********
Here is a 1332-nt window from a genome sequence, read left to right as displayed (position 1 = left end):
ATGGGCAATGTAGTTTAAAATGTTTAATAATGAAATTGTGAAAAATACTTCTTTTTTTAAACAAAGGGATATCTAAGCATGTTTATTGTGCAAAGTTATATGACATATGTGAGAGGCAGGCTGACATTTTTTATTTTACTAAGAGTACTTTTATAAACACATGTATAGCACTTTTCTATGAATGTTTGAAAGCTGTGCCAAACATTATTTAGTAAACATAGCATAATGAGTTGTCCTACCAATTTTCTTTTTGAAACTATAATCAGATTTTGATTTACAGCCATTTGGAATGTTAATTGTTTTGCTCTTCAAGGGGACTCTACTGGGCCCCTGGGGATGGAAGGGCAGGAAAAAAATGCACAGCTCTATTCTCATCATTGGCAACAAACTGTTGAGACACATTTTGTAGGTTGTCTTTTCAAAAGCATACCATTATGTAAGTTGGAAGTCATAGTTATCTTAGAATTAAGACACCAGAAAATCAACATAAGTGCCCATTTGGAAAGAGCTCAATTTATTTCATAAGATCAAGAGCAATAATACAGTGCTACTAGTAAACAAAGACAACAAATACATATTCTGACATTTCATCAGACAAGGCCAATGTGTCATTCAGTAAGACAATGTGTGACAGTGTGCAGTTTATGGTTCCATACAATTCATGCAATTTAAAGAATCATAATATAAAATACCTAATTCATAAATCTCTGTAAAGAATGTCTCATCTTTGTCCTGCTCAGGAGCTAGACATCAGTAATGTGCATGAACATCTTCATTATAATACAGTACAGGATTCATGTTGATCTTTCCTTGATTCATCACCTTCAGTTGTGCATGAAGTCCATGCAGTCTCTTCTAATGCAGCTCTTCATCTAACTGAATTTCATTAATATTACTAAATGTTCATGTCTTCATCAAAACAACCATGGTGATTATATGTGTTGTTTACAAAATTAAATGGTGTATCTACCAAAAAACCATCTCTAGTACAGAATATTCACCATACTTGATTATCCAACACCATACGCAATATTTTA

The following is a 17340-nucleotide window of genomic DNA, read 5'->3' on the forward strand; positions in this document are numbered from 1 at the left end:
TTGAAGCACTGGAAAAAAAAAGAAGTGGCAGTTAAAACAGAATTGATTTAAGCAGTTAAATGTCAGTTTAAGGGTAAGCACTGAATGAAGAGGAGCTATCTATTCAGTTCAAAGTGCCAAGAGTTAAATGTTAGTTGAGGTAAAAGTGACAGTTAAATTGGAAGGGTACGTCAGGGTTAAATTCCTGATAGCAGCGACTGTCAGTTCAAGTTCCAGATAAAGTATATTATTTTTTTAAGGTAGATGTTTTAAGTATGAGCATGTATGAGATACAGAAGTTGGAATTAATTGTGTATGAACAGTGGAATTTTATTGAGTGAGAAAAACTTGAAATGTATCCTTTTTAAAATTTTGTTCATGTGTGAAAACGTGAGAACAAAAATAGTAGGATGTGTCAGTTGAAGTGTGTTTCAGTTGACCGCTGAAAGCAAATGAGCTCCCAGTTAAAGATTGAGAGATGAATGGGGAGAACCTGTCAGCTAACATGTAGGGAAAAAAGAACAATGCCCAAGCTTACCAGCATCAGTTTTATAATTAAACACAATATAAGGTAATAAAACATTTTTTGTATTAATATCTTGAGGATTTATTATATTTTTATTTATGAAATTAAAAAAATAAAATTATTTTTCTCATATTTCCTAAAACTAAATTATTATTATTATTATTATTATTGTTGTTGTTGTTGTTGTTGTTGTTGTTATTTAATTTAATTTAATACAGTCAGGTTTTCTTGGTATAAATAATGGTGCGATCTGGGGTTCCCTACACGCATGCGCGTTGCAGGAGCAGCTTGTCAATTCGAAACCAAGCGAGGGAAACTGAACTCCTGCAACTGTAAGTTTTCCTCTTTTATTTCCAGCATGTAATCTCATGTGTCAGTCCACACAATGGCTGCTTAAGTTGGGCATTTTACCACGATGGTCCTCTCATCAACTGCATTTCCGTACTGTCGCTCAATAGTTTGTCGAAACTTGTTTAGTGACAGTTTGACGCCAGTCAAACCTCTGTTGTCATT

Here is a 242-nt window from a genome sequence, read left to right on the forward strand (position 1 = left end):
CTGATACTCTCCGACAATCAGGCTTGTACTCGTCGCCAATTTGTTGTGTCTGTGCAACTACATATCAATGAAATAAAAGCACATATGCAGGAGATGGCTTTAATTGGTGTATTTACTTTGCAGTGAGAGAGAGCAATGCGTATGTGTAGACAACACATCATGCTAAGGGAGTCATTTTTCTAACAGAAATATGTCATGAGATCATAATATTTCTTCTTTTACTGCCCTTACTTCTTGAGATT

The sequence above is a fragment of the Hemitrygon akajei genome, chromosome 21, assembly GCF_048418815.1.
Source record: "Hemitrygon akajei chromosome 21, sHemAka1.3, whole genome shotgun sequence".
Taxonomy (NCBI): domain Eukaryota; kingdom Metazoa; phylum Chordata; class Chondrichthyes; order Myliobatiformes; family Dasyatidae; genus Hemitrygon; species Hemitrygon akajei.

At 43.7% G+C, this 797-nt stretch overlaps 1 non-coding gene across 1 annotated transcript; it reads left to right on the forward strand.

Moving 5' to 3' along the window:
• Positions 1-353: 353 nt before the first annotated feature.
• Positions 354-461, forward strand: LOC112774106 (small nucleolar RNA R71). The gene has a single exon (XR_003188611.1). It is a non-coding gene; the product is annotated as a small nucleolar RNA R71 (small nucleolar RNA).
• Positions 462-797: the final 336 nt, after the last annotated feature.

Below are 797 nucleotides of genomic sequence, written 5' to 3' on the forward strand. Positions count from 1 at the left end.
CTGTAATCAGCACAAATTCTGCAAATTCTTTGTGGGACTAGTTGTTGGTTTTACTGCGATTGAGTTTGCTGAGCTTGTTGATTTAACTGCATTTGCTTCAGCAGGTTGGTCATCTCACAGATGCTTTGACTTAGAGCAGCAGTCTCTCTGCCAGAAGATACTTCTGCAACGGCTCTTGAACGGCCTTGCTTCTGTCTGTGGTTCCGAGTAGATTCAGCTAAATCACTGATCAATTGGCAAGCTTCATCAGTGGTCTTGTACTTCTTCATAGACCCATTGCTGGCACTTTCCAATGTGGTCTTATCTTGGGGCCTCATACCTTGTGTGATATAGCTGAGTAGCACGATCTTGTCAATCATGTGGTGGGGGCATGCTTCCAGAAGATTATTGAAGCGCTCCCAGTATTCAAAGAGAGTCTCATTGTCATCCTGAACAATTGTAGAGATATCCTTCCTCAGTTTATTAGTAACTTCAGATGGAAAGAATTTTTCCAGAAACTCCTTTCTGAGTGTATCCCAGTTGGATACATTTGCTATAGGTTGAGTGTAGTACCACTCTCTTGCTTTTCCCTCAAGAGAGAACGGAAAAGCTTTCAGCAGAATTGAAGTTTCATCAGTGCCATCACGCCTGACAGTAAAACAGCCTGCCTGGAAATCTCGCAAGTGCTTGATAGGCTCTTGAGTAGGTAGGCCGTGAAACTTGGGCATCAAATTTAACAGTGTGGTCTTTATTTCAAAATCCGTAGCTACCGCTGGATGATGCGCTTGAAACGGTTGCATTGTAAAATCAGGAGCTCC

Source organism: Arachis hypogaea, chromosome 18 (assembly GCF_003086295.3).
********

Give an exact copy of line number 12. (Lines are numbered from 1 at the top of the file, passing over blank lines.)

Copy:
• Positions 1-353: 353 nt before the first annotated feature.